It is in this context that the UK government’s new Humanitarian Policy ‘Saving Lives, Preventing Suffering and Building Resilience’ has been launched. It represents a significant shift towards ‘resilience’ as a rallying discourse in development co-operation, a move designed to tackle the unsafe conditions in which CYP live. Naturally, this requires a much broader engagement with factors that cause CYP to be unsafe – conflict, disasters, climate change, environmental degradation, economic insecurity and the propagation of global shocks, such as food price rises, to the local level. Taking ‘resilience’ in its simplest form to mean ‘the power to recover quickly’, strengthening resilience is therefore about tackling each of these factors systematically. Of course there are long academic traditions and many instruments associated with adapting to climate change, managing disaster risk, building peace and improving economic prospects. Consequently, using resilience as a framing concept demands another look at how each of the approaches can be correlated, co-ordinated and mobilised effectively.
Borrowing from the disaster risk management continuum, I have mapped some of the strategies for strengthening resilience on the same continuum – from tackling the root cause on the left to efficiently managing the impact on the right (see fig 1.). All approaches clearly have:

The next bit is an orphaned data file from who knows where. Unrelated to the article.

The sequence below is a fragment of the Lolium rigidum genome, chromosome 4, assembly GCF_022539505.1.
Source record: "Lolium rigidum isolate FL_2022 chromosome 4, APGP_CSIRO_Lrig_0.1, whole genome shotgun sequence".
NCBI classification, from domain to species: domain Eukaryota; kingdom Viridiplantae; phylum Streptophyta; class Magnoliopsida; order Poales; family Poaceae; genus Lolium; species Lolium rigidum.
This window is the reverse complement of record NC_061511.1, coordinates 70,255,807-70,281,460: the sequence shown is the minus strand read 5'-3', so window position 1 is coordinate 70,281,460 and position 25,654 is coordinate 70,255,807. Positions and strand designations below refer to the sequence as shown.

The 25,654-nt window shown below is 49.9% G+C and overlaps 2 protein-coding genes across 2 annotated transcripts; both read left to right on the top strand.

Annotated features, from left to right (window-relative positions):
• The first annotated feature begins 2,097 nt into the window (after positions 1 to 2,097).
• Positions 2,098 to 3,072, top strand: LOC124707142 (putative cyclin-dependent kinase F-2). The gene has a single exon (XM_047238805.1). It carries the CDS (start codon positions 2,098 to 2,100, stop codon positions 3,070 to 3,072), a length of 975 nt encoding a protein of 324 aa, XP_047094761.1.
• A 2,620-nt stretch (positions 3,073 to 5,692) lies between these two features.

- an ex-ante prevention or risk reduction aspect, which often involves reducing poverty, vulnerability and exposure
- a preparedness aspect
- an effective response aspect that involves managing the impact as efficiently and as smartly as possible. Ideally, the response tries to reduce the risk and the severity of the impact next time round.
Fig. 1: Matrix of Resilience-building Instruments and Approaches
It is clear that strengthening the resilience of development pathways involves establishing systems and making investments that deliver action in all elements in figure 1 across multiple scales. While emphasis may shift between approaches and between the three vertical categories at different times, many actions are interdependent. For example, disaster risks may well be increased if response to an economic shock is not effective. Similarly, adapting to climate change through carefully managing and supporting migration may help to reduce the risk of conflict.
While it is important to establish the conceptual links between different resilience-building strategies, donors face difficult decisions in how to target investments to achieve value for money in efforts to build resilience. Furthermore, given the challenges of promoting co-ordination between just two such strategies, policy-makers will find it difficult to advance institutional and organisational coherence between all the strategies detailed above. Accordingly, more research is needed on the politics of policy processes associated with building resilience through multiple strategies at different scales. This will certainly be a key factor if the UK is going to achieve ‘commitment 8’ in the Humanitarian Policy: We willintegrate resilience and disaster risk reduction into our work on climate change and conflict prevention. However, progress on this commitment appears crucial if CYP in developing countries are to live more safely.